Have you ever been cursed at, called names that no one should ever be called and had objects thrown at you by a patient because, due to short staffing, you took too long to answer their call light? I have.

Have you ever been forced to work a second shift when the weather was so bad that the next shift was not able to make it in? I have.

Have you ever received bad news at work but kept it under wraps until you could slip into the bathroom and cry because you needed to give report on the critical patient that was being trans­ported out? I have.

Have you ever worked a shift where you could barely walk due to pain but couldn’t leave because your unit was full and already short nurses, only to find that you were working with a fracture? I have.

Have you ever stayed 14 or 15 hours (maybe longer) because your patient was either so sick or possibly dying and that is how long it took to finish up, give report and say goodbye to the family — because there was a real possi­bility that they would not be there when you came back in the morning. I have.

These memories were my bad days at the office. My bad days at the office are not like yours; my bad days usually mean someone died. This is why I need my PTO. Sometimes I need to help myself so I can go back and face another bad day should that happen.
— Joyce McMurphy, RN

These memories were my bad days at the office. My bad days at the office are not like yours; my bad days usually mean someone died. This is why I need my PTO. Sometimes I need to help myself so I can go back and face another bad day should that happen. I am not alone in this; there are millions of other nurses who have also had bad days.

I and almost every other nurse I know go above and beyond trying to make patients and their families know that they are someone special. I do this because I want my patients and their families to speak well of Kadlec. I do this in the hopes that someone else will not have to have a bad day, and I still do this knowing that you think so little of me as a senior nurse and that I am in a battle with you over my PTO. I will do this if it is you or your family member that I am caring for. I do this because it is who I am.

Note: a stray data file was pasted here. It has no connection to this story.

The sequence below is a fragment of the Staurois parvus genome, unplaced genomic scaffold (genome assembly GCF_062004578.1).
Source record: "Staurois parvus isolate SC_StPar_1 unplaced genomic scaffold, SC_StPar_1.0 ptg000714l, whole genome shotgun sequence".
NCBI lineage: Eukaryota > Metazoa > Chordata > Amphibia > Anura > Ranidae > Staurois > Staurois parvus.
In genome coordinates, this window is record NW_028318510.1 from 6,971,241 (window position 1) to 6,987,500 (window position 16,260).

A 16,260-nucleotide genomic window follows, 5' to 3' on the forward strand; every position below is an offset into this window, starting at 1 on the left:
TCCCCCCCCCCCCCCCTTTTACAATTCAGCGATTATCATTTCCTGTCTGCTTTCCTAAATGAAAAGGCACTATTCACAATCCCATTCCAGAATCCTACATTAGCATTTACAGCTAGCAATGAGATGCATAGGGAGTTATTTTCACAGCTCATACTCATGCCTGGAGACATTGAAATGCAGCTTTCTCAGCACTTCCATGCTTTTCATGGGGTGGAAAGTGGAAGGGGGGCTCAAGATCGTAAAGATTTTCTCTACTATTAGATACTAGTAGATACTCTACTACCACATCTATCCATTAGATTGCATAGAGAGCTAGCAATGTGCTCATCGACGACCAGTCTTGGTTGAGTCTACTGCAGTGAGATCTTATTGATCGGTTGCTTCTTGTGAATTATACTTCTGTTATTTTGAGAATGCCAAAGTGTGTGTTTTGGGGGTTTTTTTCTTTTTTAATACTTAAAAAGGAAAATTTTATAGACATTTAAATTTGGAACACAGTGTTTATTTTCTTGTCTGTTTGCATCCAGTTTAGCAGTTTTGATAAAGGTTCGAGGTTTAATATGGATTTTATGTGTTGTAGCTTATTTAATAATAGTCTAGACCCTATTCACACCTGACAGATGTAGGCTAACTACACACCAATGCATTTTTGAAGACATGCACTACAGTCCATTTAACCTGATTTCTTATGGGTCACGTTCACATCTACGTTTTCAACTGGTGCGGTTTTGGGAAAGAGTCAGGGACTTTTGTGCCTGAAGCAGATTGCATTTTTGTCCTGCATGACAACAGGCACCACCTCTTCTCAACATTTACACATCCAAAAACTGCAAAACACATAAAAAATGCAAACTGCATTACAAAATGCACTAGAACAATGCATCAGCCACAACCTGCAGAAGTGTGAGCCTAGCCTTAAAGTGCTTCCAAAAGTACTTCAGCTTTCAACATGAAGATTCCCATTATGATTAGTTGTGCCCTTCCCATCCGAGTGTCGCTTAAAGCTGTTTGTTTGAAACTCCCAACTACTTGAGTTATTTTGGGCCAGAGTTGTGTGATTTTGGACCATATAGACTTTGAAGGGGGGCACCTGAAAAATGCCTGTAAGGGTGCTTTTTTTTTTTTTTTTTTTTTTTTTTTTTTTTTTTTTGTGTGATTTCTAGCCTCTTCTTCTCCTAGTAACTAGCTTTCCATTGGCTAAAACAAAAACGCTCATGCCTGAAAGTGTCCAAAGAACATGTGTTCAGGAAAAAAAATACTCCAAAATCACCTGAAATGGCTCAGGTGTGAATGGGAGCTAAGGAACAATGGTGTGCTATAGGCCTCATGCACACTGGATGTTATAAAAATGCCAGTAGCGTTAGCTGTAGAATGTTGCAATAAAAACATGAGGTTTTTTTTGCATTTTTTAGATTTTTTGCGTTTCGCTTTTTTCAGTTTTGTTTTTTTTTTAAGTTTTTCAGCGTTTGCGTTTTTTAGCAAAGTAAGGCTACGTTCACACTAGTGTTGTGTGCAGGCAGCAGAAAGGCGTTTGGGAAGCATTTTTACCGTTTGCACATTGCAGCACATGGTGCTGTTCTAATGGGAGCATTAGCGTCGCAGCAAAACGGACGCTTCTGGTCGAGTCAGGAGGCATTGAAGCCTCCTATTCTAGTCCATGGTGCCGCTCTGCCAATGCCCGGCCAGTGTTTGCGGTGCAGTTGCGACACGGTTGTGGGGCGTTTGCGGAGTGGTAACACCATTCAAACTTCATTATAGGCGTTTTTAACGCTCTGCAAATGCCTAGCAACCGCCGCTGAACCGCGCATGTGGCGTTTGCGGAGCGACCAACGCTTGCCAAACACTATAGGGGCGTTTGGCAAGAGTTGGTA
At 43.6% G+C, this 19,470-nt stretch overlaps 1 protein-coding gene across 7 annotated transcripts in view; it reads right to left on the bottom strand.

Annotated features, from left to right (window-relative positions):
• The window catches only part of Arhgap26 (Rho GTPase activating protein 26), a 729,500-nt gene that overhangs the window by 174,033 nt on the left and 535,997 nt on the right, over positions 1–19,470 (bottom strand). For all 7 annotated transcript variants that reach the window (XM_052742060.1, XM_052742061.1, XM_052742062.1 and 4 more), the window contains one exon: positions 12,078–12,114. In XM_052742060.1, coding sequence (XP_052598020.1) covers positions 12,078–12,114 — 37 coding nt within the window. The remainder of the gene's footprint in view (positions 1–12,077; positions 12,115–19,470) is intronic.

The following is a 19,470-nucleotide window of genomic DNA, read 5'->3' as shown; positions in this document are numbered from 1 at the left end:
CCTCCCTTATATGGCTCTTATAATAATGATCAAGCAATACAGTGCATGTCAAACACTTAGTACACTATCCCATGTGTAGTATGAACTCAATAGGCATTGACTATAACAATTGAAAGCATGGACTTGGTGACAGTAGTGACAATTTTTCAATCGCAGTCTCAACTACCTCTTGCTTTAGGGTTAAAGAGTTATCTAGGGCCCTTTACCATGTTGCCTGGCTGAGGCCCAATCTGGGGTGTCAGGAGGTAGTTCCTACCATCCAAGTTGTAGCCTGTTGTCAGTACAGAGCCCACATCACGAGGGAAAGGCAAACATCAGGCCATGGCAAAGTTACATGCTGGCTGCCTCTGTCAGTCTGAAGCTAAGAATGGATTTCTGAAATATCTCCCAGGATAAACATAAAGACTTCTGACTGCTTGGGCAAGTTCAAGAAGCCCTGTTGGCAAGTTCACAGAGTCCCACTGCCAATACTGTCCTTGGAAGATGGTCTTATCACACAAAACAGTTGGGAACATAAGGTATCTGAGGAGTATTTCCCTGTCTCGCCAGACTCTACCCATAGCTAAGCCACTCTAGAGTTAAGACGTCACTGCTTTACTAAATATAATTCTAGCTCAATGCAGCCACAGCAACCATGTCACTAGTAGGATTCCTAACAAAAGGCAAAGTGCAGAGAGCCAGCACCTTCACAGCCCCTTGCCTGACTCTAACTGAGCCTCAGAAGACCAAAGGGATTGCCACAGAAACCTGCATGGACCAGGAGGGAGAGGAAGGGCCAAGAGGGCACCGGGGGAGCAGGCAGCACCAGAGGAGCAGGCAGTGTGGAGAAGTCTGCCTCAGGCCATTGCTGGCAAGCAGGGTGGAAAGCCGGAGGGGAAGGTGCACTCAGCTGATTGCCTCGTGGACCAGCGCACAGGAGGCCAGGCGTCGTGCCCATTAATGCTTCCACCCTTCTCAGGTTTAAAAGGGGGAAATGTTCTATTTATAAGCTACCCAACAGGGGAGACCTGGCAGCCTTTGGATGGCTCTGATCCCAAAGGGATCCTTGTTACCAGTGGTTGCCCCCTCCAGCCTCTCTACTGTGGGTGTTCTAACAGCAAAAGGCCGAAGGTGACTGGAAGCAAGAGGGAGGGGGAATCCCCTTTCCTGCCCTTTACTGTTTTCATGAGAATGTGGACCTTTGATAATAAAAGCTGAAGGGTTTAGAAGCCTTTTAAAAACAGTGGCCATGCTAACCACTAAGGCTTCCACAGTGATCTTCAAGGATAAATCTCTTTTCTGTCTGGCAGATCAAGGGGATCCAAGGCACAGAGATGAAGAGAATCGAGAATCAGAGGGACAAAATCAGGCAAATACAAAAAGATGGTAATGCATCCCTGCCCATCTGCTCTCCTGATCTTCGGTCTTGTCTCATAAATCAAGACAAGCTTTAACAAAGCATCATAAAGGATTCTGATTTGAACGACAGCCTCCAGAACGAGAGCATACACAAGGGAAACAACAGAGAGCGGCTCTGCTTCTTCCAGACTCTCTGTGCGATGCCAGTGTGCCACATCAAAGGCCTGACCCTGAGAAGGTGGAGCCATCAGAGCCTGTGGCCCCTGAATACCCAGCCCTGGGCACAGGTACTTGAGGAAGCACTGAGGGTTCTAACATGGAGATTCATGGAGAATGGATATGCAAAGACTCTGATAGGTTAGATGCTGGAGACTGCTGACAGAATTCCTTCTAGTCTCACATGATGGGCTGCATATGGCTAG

Yes, with 35 years’ experi­ence in nursing, I do cost the hospital more than a new graduate. Yes, after 35 years (20 at Kadlec) I should accrue more PTO than a new graduate. With those 35 years comes experi­ence and knowl­edge. New graduate nurses are great nurses, but until they get comfort­able in their nursing role there should always be an experi­enced nurse working beside them. 

Provi­dence Kadlec is not the Kadlec it was 20 years ago — or even five years ago. The old Kadlec respected their senior employees. Now it seems Provi­dence would like to see us all leave and increase their profit margin even more by only rewarding new hires and new gradu­ates. If the CEO of PROFI­TENCE can make millions of dollars ($10 million a year), why can’t I keep my PTO and still accrue sick time? I believe patients come first, and if Provi­dence believed that too, they would respect those who give their skill and their hearts to caring for patients every day.